In a gauze bush with sirens below! 19APR22

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Ben Johnson

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Apr 20, 2022, 11:47:14 AMApr 20
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Well yesterday was different. Not in the flying I did but everything else that happened. Some lessons to be learned here.

I was housebound yesterday watching the sky all day from the garden thinking I wish I could get out flying. Around 3pm my commitments ended and the possibility of a flight was real.

Walking up Myreton (Ochils) the sky had long cloud streets and established cumulus to be had with light thermal cycles still coming up the hill. I was keen to get into the air so not sure I made it to the summit but instead set up on one of the plateaus. Launching in search of a climb, it was very light, only zeros and half up was on offer. I assessed my top landing options thinking I could have launched out of a cycle and thought I had enough to head back west in search of something better over the gravel path. I did find buoyant areas but nothing to climb in only to maintain so I headed back to top land on a lower level than I launched hoping to wait for a better time to be in the air.

As I approached the hill I noticed I was now sinking faster and was likely to undershoot into an area of gauze on the edge of the hill. I committed to the top landing keen to stay high with the hope to fly again. I continued to lose height landing firmly but nothing abnormal on a grass patch adjacent to gauze! The glider overshot me landing with every line now in contact with quite possibly the most snag prone area of vegetation on earth! I made a start at undoing the mess I found myself in, little by little getting the glider free of every needle which held my bright new wing above me. I heard some sirens in the village below me (Menstrie) but didn't think too much of it, preoccupied with the task in hand. Finally, the wing was free, I could now start doing line checks and clearing any remaining debris off my lines and glider.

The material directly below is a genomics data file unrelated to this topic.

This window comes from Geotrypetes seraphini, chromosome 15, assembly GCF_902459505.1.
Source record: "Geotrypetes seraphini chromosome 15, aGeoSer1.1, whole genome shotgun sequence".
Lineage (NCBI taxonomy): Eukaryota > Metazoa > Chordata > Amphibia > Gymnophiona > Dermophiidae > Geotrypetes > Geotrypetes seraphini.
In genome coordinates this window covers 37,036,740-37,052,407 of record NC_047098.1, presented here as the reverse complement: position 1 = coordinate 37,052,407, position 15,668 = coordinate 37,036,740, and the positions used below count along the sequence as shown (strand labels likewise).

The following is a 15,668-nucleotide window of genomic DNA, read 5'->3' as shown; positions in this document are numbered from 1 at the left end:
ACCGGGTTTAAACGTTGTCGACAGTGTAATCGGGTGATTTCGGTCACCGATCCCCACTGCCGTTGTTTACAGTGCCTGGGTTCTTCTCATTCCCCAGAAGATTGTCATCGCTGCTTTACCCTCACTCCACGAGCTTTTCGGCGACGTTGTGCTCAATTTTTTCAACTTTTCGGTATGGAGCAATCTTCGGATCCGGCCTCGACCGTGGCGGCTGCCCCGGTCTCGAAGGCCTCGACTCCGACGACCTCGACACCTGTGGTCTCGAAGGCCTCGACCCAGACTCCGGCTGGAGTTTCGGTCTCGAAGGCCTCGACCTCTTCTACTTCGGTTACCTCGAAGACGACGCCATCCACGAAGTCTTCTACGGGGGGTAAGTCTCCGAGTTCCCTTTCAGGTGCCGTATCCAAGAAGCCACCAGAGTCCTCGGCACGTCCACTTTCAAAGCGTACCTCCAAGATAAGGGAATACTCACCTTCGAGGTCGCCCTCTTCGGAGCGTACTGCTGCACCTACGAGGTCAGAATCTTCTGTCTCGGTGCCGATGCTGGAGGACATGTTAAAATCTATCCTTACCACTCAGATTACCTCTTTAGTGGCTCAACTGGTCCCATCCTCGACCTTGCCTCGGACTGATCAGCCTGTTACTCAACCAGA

I noticed a young lad on the phone approaching me saying "I've just arrived at the guy with the paraglider, would you like to speak to him?" He informed me that he was on the phone to the Ambulance, with the police heading up the hill and medevac on standby!!! The gravity of the situation dawned on me. A bright glider has just appeared to crash and has not moved (if only they had known!!!!) with the possibility of me being a casualty. I repeatedly apologise to the emergency services asking them to go back to their duties as I was absolutely fine explaining my landing was not hard or any injuries sustained. However they insisted on seeing me for a check to ensure no serious injuries had been masked by shock. I agreed to walk down and see them at their request and further apologised for their time taken on my behalf. As I handed the phone back to the good samaritan, 2 policemen arrived.... Goodness how can a five minute flight create such disturbance. The police repeated the desire for checks to be done and I offered to fly down to speed things up to which the policeman said "I don't think that's a good idea". So with my tail firmly between my legs I walked down chatting all the way. I felt better when they said I got them some exercise for the day.